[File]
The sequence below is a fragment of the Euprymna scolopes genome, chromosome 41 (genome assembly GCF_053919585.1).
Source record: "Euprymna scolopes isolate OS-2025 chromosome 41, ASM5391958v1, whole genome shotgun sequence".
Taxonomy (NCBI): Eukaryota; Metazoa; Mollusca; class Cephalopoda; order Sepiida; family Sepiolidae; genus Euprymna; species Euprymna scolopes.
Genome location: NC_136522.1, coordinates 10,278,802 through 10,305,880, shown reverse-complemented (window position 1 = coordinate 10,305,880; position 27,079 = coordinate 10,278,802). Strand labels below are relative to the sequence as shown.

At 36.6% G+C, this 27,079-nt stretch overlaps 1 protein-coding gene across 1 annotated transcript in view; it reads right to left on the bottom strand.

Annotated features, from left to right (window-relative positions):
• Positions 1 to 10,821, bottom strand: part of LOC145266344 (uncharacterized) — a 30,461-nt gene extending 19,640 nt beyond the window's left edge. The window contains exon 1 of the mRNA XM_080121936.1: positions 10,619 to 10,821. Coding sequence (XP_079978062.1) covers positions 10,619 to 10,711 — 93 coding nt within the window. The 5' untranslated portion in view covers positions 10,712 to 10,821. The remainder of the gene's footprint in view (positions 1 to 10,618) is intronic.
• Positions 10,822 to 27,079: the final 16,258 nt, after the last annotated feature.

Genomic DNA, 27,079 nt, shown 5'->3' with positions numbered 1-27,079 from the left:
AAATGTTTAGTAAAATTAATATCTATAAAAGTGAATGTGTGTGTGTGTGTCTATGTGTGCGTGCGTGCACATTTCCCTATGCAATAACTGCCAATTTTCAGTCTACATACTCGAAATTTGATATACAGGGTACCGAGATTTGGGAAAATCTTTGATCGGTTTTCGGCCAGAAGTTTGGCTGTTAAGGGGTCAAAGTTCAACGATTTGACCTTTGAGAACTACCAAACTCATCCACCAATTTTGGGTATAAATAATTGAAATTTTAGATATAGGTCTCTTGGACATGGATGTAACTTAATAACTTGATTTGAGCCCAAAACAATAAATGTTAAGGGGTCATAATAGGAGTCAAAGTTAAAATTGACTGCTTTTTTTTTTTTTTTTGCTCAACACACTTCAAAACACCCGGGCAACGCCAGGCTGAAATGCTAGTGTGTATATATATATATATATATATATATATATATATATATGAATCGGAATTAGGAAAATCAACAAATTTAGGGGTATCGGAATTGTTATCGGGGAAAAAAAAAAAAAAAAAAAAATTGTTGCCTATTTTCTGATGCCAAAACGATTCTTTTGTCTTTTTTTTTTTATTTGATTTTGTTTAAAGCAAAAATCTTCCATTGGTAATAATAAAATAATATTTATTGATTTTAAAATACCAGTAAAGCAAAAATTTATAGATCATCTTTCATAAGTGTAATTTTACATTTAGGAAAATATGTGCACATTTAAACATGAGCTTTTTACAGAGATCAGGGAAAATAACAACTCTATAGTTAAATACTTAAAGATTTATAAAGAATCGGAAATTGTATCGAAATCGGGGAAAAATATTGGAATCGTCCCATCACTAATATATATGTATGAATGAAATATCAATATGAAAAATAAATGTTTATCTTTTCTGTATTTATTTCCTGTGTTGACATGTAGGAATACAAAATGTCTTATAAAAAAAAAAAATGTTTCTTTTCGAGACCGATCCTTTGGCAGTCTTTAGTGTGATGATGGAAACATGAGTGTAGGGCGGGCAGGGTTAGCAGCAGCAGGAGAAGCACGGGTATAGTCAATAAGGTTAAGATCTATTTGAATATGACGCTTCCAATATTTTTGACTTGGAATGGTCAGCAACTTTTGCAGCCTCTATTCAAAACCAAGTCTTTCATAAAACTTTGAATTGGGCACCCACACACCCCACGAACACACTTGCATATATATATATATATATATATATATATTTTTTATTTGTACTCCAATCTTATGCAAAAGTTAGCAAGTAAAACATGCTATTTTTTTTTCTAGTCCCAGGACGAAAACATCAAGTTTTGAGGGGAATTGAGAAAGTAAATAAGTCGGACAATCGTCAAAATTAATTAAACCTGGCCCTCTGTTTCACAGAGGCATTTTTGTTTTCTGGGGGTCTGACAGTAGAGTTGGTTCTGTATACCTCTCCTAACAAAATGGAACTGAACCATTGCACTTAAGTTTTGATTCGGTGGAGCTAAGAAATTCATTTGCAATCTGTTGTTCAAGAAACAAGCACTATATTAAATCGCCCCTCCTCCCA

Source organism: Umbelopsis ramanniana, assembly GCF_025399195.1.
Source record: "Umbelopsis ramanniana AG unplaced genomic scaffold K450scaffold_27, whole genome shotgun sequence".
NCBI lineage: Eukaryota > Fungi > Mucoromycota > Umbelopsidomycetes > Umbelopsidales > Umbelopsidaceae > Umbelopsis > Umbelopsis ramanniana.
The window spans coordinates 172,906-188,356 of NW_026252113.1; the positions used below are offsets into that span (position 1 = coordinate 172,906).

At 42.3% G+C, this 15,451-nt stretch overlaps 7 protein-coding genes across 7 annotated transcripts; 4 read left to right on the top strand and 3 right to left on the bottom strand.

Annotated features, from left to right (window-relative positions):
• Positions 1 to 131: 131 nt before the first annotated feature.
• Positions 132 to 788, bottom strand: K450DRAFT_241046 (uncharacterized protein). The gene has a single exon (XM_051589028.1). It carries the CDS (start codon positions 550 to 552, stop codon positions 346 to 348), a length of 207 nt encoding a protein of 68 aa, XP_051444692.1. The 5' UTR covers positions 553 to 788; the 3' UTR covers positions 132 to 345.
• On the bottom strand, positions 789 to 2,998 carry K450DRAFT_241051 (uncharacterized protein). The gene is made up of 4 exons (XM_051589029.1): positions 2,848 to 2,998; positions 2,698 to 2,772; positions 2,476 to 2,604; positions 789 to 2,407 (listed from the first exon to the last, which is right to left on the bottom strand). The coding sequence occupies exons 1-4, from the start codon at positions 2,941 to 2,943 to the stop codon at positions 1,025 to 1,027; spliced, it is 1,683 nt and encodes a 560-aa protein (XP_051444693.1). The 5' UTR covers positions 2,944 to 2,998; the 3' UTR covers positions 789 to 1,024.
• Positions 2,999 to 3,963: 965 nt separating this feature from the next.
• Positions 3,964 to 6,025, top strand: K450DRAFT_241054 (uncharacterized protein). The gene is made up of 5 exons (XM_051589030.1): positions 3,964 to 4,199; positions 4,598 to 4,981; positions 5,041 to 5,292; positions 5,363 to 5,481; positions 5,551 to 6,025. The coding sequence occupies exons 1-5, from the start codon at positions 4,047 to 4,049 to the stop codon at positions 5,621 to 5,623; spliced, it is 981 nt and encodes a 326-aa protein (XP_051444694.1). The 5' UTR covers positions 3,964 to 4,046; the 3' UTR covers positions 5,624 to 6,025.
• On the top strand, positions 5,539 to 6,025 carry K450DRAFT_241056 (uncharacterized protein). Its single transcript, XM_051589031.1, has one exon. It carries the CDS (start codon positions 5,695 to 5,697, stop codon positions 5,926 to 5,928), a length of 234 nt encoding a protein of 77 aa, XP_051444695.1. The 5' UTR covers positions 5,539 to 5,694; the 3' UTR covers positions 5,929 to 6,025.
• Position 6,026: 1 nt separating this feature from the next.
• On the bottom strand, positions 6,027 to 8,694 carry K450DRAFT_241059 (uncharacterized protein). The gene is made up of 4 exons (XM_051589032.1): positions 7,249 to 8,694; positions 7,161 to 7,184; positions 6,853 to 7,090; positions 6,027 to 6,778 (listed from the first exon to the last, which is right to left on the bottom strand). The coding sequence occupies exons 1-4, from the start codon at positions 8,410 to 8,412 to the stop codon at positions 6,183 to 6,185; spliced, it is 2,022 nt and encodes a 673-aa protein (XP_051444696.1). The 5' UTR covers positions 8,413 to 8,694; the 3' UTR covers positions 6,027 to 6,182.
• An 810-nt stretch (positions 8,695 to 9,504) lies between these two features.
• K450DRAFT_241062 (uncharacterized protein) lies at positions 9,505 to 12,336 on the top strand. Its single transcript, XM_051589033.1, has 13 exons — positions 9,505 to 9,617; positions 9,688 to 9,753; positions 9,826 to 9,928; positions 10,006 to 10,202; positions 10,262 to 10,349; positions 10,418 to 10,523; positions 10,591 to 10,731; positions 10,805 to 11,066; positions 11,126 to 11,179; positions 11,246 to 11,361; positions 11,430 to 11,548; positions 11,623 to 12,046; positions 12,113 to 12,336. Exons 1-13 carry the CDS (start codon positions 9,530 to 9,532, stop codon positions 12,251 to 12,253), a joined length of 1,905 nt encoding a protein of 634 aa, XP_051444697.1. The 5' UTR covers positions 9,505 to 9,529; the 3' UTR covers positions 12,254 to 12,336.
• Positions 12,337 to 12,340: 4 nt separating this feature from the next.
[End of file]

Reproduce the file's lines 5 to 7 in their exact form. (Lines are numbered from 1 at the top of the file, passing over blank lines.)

At 36.6% G+C, this 27,079-nt stretch overlaps 1 protein-coding gene across 1 annotated transcript in view; it reads right to left on the bottom strand.

Annotated features, from left to right (window-relative positions):
• Positions 1 to 10,821, bottom strand: part of LOC145266344 (uncharacterized) — a 30,461-nt gene extending 19,640 nt beyond the window's left edge. The window contains exon 1 of the mRNA XM_080121936.1: positions 10,619 to 10,821. Coding sequence (XP_079978062.1) covers positions 10,619 to 10,711 — 93 coding nt within the window. The 5' untranslated portion in view covers positions 10,712 to 10,821. The remainder of the gene's footprint in view (positions 1 to 10,618) is intronic.